Just a year ago, Frontiers in Psychology journal published a revealing article by Limor Goldner, Rachel Lev-Wiesel and Bussakorn Binson: Perceptions of child abuse as manifested in drawings and narrations by children and adolescents. Their study will not fail to captivate school and family psychologists, art therapists and researchers in this domain.
In their preamble, the three scholars begin by reminding us that “child abuse is an underreported phenomenon despite its high global prevalence.” Studies such as theirs are pointing in the right direction, for clinicians certainly, but also for parents and citizens to become better equipped in recognizing signs of child abuse and making reporting more prevalent.
This is by no means a large scale study. A mere 97 Israeli children and adolescents aged 6–17 participated. The authors judiciously gathered and analyzed the narratives which accompanied the drawings. The perceptions of both physical and emotional or psychological abuses are under scrutiny. There are brief comments about the differences between children and parents in their perceptions of abuse.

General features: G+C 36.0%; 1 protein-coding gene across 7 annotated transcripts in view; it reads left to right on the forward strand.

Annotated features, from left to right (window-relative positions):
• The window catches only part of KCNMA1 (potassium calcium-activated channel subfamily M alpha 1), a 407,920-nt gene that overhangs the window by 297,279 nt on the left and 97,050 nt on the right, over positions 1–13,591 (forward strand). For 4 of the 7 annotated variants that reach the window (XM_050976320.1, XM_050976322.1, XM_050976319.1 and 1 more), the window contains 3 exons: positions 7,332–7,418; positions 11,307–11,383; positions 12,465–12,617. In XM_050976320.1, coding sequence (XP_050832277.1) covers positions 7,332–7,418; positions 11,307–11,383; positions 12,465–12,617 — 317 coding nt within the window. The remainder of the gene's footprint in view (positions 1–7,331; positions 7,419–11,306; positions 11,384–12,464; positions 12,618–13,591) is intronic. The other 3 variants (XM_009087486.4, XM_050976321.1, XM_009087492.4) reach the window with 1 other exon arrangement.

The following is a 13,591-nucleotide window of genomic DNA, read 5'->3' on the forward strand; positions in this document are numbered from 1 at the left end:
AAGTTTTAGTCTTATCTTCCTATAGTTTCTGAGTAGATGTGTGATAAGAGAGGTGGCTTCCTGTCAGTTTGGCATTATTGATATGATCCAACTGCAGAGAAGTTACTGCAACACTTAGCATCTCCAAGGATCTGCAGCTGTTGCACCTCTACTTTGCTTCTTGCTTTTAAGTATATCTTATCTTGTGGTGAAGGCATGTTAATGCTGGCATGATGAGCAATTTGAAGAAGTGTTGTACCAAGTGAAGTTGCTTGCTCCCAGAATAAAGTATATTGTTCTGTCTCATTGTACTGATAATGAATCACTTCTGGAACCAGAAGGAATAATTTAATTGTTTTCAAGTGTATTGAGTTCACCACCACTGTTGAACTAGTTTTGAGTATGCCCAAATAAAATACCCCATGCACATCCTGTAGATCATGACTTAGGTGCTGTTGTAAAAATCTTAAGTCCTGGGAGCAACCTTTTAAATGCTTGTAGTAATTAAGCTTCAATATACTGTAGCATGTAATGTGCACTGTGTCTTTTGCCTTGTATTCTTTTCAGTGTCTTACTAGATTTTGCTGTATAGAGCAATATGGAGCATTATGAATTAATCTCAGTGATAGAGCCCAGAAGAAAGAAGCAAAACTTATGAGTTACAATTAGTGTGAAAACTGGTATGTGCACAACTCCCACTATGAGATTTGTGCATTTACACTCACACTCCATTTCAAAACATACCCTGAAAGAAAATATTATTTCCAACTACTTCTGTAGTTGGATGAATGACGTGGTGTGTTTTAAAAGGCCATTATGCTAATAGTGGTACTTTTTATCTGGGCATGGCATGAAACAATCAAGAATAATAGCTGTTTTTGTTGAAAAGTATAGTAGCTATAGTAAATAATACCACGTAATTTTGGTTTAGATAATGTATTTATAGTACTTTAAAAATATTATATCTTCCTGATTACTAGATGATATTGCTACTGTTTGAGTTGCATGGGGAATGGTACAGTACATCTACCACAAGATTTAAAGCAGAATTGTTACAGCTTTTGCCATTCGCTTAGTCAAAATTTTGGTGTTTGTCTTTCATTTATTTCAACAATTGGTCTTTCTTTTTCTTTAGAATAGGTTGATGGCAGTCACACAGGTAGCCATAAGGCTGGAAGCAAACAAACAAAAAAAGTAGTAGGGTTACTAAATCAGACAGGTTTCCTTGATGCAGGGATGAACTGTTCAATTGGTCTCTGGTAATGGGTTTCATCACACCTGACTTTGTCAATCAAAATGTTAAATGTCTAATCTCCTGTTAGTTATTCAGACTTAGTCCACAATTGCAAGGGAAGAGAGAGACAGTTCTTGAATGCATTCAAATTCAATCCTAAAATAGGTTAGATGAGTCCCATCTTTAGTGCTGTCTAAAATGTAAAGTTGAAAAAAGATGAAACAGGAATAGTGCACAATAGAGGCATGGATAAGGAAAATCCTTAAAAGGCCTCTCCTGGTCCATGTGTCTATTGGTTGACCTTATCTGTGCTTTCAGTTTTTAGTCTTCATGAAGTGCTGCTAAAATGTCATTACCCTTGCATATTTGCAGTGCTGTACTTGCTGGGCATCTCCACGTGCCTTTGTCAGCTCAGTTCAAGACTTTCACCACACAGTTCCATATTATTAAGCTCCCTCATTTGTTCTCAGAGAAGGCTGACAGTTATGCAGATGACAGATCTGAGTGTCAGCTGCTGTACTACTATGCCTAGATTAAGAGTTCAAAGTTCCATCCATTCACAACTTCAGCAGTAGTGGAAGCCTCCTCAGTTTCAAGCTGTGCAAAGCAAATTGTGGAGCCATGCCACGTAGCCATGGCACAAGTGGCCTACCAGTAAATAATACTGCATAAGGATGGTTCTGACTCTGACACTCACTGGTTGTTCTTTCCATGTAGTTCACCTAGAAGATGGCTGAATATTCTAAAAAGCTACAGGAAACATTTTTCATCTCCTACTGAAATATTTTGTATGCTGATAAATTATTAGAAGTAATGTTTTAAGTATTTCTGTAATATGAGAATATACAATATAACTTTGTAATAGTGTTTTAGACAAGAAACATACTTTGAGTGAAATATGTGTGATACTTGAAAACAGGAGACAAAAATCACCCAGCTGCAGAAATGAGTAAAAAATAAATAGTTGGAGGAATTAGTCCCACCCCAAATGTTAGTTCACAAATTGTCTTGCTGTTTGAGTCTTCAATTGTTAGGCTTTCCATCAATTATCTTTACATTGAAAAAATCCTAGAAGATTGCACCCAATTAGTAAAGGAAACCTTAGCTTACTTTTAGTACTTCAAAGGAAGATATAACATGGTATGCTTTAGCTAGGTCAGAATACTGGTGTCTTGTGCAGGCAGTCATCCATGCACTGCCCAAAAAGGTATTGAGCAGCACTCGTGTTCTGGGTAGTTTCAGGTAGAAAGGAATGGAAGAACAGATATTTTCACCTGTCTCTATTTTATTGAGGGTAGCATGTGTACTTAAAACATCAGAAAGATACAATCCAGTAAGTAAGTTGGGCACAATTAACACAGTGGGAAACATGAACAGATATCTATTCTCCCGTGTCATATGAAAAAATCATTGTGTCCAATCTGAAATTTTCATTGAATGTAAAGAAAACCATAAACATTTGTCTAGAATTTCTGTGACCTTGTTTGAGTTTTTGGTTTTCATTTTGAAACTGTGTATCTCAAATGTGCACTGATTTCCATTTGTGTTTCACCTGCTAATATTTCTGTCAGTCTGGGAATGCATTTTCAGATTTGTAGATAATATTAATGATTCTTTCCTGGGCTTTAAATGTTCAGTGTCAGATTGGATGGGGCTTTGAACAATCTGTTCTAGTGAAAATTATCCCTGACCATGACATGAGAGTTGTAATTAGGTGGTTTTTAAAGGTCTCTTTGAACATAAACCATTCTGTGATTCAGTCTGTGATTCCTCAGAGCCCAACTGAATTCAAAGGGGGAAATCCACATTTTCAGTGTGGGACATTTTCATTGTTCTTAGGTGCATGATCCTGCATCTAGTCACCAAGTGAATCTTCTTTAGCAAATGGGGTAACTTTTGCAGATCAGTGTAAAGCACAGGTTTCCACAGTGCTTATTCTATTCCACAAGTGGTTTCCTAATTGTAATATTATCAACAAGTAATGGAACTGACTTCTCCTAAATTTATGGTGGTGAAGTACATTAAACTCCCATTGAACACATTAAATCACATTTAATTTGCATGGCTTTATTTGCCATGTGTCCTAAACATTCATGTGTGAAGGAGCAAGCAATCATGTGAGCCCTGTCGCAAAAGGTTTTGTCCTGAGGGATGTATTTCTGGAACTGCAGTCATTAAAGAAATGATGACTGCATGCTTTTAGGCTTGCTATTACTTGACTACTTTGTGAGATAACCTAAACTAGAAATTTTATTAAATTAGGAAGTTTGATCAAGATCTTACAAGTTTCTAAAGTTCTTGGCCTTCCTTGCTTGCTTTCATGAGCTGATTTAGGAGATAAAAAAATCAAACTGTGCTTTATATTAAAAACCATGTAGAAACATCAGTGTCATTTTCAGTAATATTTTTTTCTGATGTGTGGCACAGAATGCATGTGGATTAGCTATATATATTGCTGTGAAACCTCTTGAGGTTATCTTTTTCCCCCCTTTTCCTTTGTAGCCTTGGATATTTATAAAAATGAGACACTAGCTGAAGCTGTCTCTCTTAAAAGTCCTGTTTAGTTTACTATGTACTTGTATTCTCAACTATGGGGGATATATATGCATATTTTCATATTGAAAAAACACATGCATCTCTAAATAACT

The results become quite interesting with the presentation of dissociative techniques used by children in their drawings. This can be expressed through a discrepancy between the image and the narrative, or going as far as refusing to conform to the task at hand. Dissociation may result in a colorful image with no visible negative element. That is to say, an innocent looking drawing may in fact shield emotions difficult to express or provide a coping mechanism. This is a reminder that the simple act of drawing have an intrinsic powerful impact on our thoughts and emotions. The high prevalence of such mechanism found in the study is a lot to think about.